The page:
Sunday Reflections: What if Best Friends Aren’t Forever?
My half of my BFF necklace sits in a box in my closet. I don’t know what happened to the other half; maybe it flew out the car window that fateful day our junior year that changed my life forever. Maybe they took it off of her when they loaded her into the ambulance, trying hard but without success to save her life.
Earlier this year, January 1st to be exact, the other part of our trio left this world as well, after succumbing to a depression that I could not fathom, he ended his life.
I thought about them both this weekend as another close friend posted a collage of pictures of her girl’s weekend out in Southern Texas. There she was, laughing and smiling with her three closest childhood friends.
I thought about them, too, as The Teen announced that one part of her best friend trio was moving away.
There has been a steady drumbeat in the YA community, a cry for more books that celebrate female friendship. Female friendship has become a sort of sacred sacrament in YA literature. We celebrate books like Dumplin’ and Kissing in America (both books I love) where female best friends are challenged, they grow, and then they come back together in the spirit of love and forgiveness. Best friends, we tell girls, are forever.
But what if they’re not? What are we telling girls whose friendships bend and then they break? Or they realize that their best friend is now their worst enemy? Or what if their best friend simply moves away? Or what if their best friend, like mine, drives off the road one fateful day in their junior year and forever comes at the age of 16?
By the time I graduated high school, I had already been enrolled in nine different schools in three different states. I was what they called a “military brat”. The only book I have ever read that captures the feeling of knowing you were going to move in the next three years is IF I EVER GET OUT OF HERE ALIVE by Eric Gansworth. Knowing that your life is steeped in impermanence puts a certain cloud of doom over potential relationships. You enter into your best friend contract knowing that no, this isn’t forever, this is just until your parents gets their next assignment.
It is perhaps because of this history of lost best friends that I have always been drawn to the mythos of best friends forever. I have craved it in ways that you can’t even imagine. When I see articles that ask why Friends is still such a popular show, I don’t hesitate to answer: it’s because it celebrates the mythos of best friends forever. We are all looking for our Scooby gang. We all want to belong somewhere.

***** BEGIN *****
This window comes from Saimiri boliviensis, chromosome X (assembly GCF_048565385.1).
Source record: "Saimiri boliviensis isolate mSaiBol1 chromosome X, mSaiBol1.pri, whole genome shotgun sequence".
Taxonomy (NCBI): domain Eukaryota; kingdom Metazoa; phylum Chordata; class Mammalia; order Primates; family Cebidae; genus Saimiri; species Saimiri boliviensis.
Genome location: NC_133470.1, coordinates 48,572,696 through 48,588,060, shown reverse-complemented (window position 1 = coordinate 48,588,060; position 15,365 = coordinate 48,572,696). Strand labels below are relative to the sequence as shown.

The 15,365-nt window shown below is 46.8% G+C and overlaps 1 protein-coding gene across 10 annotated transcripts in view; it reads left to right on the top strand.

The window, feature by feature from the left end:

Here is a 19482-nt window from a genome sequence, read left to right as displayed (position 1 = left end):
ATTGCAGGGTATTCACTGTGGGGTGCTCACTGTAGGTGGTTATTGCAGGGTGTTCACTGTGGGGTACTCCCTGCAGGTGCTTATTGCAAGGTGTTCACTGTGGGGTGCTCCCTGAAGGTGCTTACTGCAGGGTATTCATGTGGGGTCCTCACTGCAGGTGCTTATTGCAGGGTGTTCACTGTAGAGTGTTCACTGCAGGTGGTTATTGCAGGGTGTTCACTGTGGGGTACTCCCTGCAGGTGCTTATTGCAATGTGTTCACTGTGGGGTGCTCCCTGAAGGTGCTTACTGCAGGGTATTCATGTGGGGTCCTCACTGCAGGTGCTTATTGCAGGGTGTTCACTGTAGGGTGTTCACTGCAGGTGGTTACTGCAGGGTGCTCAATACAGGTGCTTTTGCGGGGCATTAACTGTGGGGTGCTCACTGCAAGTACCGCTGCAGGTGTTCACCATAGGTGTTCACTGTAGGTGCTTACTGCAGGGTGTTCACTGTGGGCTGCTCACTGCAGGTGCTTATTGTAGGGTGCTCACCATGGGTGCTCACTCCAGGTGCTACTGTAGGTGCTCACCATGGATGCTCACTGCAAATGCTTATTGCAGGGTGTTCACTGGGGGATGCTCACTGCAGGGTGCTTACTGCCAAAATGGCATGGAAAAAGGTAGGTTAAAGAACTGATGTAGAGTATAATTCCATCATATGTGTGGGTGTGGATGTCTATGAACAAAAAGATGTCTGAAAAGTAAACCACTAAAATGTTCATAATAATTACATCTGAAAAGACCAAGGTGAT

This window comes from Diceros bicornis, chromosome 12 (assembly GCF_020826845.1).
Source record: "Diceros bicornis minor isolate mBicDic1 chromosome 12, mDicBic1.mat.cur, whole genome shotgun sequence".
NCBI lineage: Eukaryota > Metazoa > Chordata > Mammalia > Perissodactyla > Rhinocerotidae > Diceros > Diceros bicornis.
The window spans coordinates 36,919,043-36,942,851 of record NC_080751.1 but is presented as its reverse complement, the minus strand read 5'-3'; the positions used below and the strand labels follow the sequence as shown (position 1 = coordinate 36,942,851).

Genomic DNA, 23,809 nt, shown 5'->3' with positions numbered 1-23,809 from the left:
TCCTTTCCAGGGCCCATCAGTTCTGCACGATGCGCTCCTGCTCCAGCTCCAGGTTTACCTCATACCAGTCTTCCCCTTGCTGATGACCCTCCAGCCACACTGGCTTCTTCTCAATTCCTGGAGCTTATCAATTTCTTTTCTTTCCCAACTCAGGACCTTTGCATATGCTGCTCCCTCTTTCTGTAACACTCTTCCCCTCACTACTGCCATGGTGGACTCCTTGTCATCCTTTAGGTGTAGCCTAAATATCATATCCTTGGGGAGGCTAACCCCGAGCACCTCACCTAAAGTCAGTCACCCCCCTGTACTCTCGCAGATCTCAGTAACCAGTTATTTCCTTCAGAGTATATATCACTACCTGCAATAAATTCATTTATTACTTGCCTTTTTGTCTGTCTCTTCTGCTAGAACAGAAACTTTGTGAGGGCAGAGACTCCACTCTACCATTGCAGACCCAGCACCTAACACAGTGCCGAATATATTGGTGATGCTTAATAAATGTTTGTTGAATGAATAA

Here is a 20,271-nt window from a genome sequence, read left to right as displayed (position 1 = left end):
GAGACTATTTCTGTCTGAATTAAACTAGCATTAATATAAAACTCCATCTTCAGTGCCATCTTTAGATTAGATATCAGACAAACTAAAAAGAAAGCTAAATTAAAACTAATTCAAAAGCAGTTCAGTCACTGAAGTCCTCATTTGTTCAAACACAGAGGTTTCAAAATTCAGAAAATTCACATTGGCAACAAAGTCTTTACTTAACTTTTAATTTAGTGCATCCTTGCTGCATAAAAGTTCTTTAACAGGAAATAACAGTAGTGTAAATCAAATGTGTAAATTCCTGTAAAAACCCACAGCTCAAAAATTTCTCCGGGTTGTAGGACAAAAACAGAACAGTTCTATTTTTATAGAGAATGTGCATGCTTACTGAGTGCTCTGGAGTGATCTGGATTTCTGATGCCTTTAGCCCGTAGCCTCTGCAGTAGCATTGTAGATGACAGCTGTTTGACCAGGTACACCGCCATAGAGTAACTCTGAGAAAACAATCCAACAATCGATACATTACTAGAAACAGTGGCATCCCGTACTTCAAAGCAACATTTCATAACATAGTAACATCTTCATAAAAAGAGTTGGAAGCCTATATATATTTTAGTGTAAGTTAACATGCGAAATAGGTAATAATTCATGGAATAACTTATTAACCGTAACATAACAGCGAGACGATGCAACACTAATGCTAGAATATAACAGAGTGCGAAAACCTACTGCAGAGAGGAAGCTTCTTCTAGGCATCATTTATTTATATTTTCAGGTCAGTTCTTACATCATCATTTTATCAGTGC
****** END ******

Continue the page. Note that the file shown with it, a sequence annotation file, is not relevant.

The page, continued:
The BFF mythos is a concept that is spoon fed from girls since the moment of conception it seems. Entire industries are build on its foundation; there are rows and rows of necklaces at your local Claire’s or Justice glistening in the store lights reminding girls that they need another half to share their spoils of shopping with. Without a BFF, your heart is simply a broken half, you need another half to make you whole.
Maybe from the get go girls are taught that they are only ever half a person needing half a necklace and that they always need a second half to complete the heart picture. In your tween and teen years it’s your BFF, and then later your husband or significant other. First there are two half necklaces to make a whole and then later in life there are two lit candles that become one candle when you snuff out your individual light and the two become one.
Here’s the simplest truth: sometimes, best friends aren’t forever. And that’s okay. Sometimes friends grow apart. Sometimes friends become toxic. Sometimes friendships end. And we need those stories as well. We need books that model relationship grieving to our tweens and teens. We need books that remind them that some relationships shouldn’t continue and that’s okay. We need books that tell our lonely and disenfranchised and still kind of lost teens that it is okay.
Best friends forever is nice. I’m not going to lie, it’s a concept that I will probably always covet, but it hasn’t been my reality and I often finding myself lacking because I, as a female, have not successfully cultivated the BFF status. But best friends aren’t always forever. We moved four years ago from one state to another, seeking job security in a time in which our country faces some of its most challenging financial inequalities that many of our kids will ever see. In the four years that we have lived in this neighborhood we have seen families move in and out, also chasing financial and job security.
Look, I’m not saying that best friends forever is a toxic concept or something that shouldn’t be celebrated. Because it’s not and we should. And I’m not saying that we shouldn’t celebrate books that celebrate female friendship, because again, we should and I do. I always will. What I am saying is that we need to make sure that the message of BFFs is balanced with another important message, the message that says if your friendship is toxic or harmful to you, it’s okay to end it and if your friendship does end, it’s okay to grieve it, forgive yourself, and find new friendships.
Friendships, like all of life, are complicated things. We need more than a three-letter acronym to help our teens understand and navigate them.
This Sunday Reflection is brought to you by a mother watching her daughter navigate the middle school years, and that probably tells you everything you need to know to understand where I’m coming from.
Filed under: Sunday Reflections
About Karen Jensen, MLS
Karen Jensen has been a Teen Services Librarian for almost 30 years. She created TLT in 2011 and is the co-editor of The Whole Library Handbook: Teen Services with Heather Booth (ALA Editions, 2014).
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